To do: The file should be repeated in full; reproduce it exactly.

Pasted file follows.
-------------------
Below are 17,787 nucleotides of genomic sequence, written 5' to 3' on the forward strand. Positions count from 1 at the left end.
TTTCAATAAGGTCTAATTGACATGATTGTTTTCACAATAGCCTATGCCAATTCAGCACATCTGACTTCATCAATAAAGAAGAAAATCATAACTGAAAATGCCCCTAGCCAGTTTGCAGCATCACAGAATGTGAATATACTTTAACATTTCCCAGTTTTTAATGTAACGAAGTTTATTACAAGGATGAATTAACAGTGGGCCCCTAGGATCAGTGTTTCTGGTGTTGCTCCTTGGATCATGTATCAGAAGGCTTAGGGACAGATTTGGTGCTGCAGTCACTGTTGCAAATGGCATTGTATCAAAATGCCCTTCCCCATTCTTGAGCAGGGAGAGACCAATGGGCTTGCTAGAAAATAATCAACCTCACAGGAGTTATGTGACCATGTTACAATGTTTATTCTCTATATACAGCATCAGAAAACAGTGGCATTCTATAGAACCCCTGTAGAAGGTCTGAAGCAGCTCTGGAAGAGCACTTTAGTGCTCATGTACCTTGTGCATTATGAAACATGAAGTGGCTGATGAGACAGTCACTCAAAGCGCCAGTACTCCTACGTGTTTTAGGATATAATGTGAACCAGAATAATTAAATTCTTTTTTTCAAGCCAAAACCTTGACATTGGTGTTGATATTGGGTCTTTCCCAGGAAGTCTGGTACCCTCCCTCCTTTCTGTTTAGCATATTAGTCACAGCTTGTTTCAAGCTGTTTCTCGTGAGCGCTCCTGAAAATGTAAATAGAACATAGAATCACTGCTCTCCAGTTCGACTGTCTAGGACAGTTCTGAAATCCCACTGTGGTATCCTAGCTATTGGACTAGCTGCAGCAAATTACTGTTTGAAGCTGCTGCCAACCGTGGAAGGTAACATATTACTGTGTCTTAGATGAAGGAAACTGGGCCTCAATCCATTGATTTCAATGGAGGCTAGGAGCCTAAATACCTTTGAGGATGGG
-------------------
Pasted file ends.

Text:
Below are 17,787 nucleotides of genomic sequence, written 5' to 3' on the forward strand. Positions count from 1 at the left end.
TTTCAATAAGGTCTAATTGACATGATTGTTTTCACAATAGCCTATGCCAATTCAGCACATCTGACTTCATCAATAAAGAAGAAAATCATAACTGAAAATGCCCCTAGCCAGTTTGCAGCATCACAGAATGTGAATATACTTTAACATTTCCCAGTTTTTAATGTAACGAAGTTTATTACAAGGATGAATTAACAGTGGGCCCCTAGGATCAGTGTTTCTGGTGTTGCTCCTTGGATCATGTATCAGAAGGCTTAGGGACAGATTTGGTGCTGCAGTCACTGTTGCAAATGGCATTGTATCAAAATGCCCTTCCCCATTCTTGAGCAGGGAGAGACCAATGGGCTTGCTAGAAAATAATCAACCTCACAGGAGTTATGTGACCATGTTACAATGTTTATTCTCTATATACAGCATCAGAAAACAGTGGCATTCTATAGAACCCCTGTAGAAGGTCTGAAGCAGCTCTGGAAGAGCACTTTAGTGCTCATGTACCTTGTGCATTATGAAACATGAAGTGGCTGATGAGACAGTCACTCAAAGCGCCAGTACTCCTACGTGTTTTAGGATATAATGTGAACCAGAATAATTAAATTCTTTTTTTCAAGCCAAAACCTTGACATTGGTGTTGATATTGGGTCTTTCCCAGGAAGTCTGGTACCCTCCCTCCTTTCTGTTTAGCATATTAGTCACAGCTTGTTTCAAGCTGTTTCTCGTGAGCGCTCCTGAAAATGTAAATAGAACATAGAATCACTGCTCTCCAGTTCGACTGTCTAGGACAGTTCTGAAATCCCACTGTGGTATCCTAGCTATTGGACTAGCTGCAGCAAATTACTGTTTGAAGCTGCTGCCAACCGTGGAAGGTAACATATTACTGTGTCTTAGATGAAGGAAACTGGGCCTCAATCCATTGATTTCAATGGAGGCTAGGAGCCTAAATACCTTTGAGGATGGG